Improving the profitability & sustainability of Esperance port zone grain growers

Young Growers Tour Vietnam

Fourteen young farmers from the Esperance port zone went on a whirlwind tour of Vietnam in mid-2018. SEPWA organised the Young Growers Tour from July 30-August 4 for farmers aged 18 to 35 years, for those with a passion to learn more about the industry. The goal of the trip was to help firm relations with the buyers of Esperance crop, in particular malt barley, as the port zone is 100 per cent export. The other main reason was to show the growers what happens to their grain post-farm gate, and to offer the perspectives from the sides of the millers, maltsters and brewers.

The week began in Perth, where a visit to Edith Cowan University was complemented with a tour of their micro brewing facility, and the growers had a morning introduction to the basics of malting and brewing. The afternoon consisted of a visit to the Perth Cargill malting facility, escorted by the plant manager. There was plenty of discussion about the frustration at the number of barley varieties currently available on the market. The day concluded with a tour of the Gage Roads Brewery. 

After arriving in Ho Chi Minh (Saigon) in Vietnam, the group paid a visit to a key buyer of Esperance grain, Intermalt. The facility is surprisingly modern, and neighbours Interflour, which has a deep port.

The growers on the tour got a genuine feel for the quantity of grain which passes through the facilities. The Interflour senior manager and general manager gave the SEPWA group a personal tour and supplied a local lunch. Next door at the Intermalt facility, we had a tour with the GM and the head maltster, who were extremely forthcoming with information about barley varieties.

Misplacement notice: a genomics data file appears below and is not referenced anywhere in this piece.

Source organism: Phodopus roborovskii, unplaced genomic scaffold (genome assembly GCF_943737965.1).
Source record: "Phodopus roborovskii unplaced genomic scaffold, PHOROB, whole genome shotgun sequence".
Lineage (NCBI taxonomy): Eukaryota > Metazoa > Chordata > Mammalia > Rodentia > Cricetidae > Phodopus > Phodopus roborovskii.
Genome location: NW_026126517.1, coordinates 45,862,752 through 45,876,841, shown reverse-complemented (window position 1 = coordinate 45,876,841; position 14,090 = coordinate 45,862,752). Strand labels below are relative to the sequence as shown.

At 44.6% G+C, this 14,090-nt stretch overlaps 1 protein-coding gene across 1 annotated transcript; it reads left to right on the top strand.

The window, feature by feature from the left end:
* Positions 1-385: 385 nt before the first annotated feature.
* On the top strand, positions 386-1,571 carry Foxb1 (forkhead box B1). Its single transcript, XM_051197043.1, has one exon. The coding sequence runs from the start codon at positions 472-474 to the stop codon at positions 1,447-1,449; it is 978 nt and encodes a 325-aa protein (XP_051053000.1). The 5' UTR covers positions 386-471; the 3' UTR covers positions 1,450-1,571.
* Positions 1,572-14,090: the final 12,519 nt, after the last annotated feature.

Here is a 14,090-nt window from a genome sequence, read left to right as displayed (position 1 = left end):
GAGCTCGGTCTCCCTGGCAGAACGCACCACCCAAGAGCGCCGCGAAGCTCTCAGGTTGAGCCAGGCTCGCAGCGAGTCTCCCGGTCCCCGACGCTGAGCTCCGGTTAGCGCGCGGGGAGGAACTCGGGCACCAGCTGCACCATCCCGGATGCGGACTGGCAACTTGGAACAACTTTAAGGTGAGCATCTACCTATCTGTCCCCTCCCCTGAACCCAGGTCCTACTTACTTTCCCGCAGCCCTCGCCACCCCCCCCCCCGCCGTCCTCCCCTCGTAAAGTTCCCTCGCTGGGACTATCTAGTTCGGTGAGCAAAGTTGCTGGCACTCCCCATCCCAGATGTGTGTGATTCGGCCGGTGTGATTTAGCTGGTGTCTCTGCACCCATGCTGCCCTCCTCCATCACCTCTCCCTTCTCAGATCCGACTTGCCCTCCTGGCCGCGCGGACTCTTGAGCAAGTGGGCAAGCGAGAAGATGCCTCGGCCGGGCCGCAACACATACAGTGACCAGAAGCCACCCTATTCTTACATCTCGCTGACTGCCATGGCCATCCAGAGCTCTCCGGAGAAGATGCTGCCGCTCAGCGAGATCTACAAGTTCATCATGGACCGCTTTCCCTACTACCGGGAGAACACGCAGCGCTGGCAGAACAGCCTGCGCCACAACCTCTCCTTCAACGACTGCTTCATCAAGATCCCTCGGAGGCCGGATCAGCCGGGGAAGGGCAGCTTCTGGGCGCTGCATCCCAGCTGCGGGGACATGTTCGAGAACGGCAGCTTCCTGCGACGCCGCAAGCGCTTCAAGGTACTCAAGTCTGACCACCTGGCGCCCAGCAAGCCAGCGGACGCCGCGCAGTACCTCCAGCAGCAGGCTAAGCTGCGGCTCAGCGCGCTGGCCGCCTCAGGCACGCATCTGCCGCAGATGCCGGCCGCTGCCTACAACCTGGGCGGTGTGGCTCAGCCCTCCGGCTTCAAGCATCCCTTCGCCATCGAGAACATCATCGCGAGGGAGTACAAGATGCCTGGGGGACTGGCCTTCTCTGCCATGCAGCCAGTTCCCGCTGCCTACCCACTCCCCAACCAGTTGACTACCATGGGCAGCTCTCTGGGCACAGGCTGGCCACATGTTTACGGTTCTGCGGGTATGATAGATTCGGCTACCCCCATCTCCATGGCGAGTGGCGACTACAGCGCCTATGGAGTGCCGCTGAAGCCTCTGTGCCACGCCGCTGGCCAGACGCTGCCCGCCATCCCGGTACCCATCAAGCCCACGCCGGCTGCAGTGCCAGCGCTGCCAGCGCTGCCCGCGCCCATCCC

The following day, the group had a tour of the Heineken Vietnam Brewery in Ho Chi Minh city, which produces about 680 million litres of beer a year. The packaging plant was possibly the most impressive spot on the tour, with approximately 90,000 cans of beer coming off the line each day. At the end of the tour, the company’s technological controller answered our questions, and it was interesting to note how the brewery puts emphasis on grain colour.

The group then visited the ABC bakery, which makes their goods from Interflour flour, and then it was off to do a tour of the World of Heineken.  A lay day at the end was welcomed after a full week of information, and it was exciting to see the enthusiasm from the younger growers on the tour.

Overall SEPWA was well represented, and it looks like Esperance grain will be in demand well into the future.
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